Even if you don’t know the name, you’re no doubt familiar with the voice talents of Troy Baker, delivering a masterpiece of storytelling with Bioshock: Infinite and the dark and gritty PlayStation exclusive The Last of Us (among many others).
Musically, Troy also has a voice you have to listen to, releasing three albums to date with Random Thoughts on a Paper Napkin, Sitting in the Fire and now Moving Around Bias as the newly formed outfit Window to the Abbey.
Mr Baker visits us once again this week for the Supanova Comic Con & Gaming expo in Sydney and Perth. So, as an absolute fanboy, I calmed my nerves, took a breath and had a fantastic banter with another of my gaming idols.
I want to say how much I really appreciate your time, as I said with Nolan North on a previous interview, it’s something else entirely when a journo finally gets to speak with someone they respect so much, and you are one of my idols. Yourself and Nolan, you’ve got me through some pretty dark times in my life and playing and listening to some of your characters’ voices has perked me right up, made me laugh, smile and cry when I needed it the most. So, thank you.
I’m right there along with you and honestly that’s the reason why we do this. It’s interesting to me how the conversations kind of changed, really in 2009, 2010 and again in 2012 and 2013, when The Last of Us and Bioshock Infinite came out, there seemed to be this kind of shift, we as gamers always love to lose ourselves in those kind of experiences, but I don’t know, man, something interesting happened. It just elevated a little bit more than just playing a game, trying to get a trophy, or getting on a leader board somewhere on a multiplayer thing. It just became more of an existential thing and I’ve been honoured to be a part of that and I love that, I love it when I hear that, because it just means that I’m not alone and that you’re not alone. That there’s a community of people that share in this experience together for the very same reason.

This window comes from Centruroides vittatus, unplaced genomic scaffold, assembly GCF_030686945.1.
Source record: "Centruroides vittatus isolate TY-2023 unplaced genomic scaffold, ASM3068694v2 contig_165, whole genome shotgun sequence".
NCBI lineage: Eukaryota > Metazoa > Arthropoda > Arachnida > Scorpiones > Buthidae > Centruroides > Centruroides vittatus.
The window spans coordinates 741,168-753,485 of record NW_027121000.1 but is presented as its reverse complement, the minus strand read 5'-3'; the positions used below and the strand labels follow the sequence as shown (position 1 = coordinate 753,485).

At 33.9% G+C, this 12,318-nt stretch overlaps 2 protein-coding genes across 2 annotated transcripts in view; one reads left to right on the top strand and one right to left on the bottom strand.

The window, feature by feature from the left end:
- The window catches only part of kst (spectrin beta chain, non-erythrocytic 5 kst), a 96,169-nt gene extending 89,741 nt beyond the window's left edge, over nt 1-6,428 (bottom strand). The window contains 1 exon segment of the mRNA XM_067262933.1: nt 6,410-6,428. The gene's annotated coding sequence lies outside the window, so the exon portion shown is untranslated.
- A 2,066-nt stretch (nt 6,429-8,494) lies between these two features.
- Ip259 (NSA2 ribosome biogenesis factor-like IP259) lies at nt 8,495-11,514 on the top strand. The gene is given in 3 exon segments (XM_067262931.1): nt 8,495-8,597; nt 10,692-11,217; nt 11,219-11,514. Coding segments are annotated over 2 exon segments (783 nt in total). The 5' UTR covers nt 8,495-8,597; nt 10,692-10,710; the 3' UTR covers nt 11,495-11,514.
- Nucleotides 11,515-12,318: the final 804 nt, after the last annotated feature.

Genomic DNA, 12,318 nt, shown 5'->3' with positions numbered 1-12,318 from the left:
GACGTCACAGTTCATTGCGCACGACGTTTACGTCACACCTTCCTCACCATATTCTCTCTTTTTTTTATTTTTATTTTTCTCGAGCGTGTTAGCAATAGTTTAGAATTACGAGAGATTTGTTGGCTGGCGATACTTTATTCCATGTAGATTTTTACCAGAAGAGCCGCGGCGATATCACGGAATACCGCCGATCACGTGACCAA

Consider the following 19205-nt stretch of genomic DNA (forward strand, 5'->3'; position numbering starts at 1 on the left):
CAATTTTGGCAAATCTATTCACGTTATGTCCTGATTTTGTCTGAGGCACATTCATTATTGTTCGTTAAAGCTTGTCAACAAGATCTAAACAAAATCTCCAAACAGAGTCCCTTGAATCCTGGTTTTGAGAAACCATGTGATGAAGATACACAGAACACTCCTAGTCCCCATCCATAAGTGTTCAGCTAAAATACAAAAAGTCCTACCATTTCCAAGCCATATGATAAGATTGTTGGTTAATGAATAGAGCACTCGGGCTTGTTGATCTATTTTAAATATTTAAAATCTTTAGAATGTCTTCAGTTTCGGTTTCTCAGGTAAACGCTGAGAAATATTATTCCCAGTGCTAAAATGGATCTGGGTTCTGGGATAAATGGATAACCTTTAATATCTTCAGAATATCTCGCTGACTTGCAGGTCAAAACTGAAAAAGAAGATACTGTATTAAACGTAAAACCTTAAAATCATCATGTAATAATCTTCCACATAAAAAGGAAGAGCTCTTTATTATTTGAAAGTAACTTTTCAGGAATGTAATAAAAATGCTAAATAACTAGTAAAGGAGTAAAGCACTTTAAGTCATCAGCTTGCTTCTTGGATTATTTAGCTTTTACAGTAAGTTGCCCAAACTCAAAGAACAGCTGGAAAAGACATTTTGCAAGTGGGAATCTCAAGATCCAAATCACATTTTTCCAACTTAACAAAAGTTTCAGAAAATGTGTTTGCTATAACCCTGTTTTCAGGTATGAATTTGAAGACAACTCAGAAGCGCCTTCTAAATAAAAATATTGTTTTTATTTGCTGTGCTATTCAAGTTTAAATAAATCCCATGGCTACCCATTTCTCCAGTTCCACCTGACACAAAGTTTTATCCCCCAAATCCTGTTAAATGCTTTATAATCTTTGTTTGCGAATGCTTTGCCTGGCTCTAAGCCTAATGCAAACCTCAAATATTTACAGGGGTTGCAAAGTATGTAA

The video game world is huge for you, you have been in so much now. I think, it was as Matt Baker in Brothers in Arms that you first gained my attention and you only continued to impress as you grew. Red Faction: Guerrilla, the Transformers series of games, the Batman Arkham series as Robin and the freaking Joker! Your meteoric rise with Bioshock: Infinite as Booker DeWitt, Delsin Rowe in Infamous: Second Son and of course that little indie title we know as The Last of Us, as Joel. Was there ever a point in your career thus far that you’ve looked at your work or started your work and said, “This is it. This is the big one!”?
I think it’s a fantastic question and thank you for making me feel incredibly cool. There was a moment when we ‘and I’ve talked about this before’, when Ashley (Ashley Johnson, who plays Ellie in The Last of Us) and I walked onto set at Culver Studios (movie studio in Washington, United States) and when Neil Druckmann and Bruce Straley (Creative Director’s on The Last of Us) walked us through the exact same pitch that they had taken Sony through and we got to hear, they laid out the entire plan of what The Last of Us was going to be and it’s not so much that moment of like, “Oh, this is going to be the greatest thing I’ve ever done.” It was simply, we knew at that moment that what we were signing up for was something that was going to be truly great. We knew that it wasn’t just going to be another gig. I knew, of course, the pedigree that Naughty Dog (game studio) had, but even beyond that, I could tell by the tone and by the substance of even just that pitch that we were going to get into some dangerous territory. It had nothing to do with the game. It had everything to do with the conversations within it.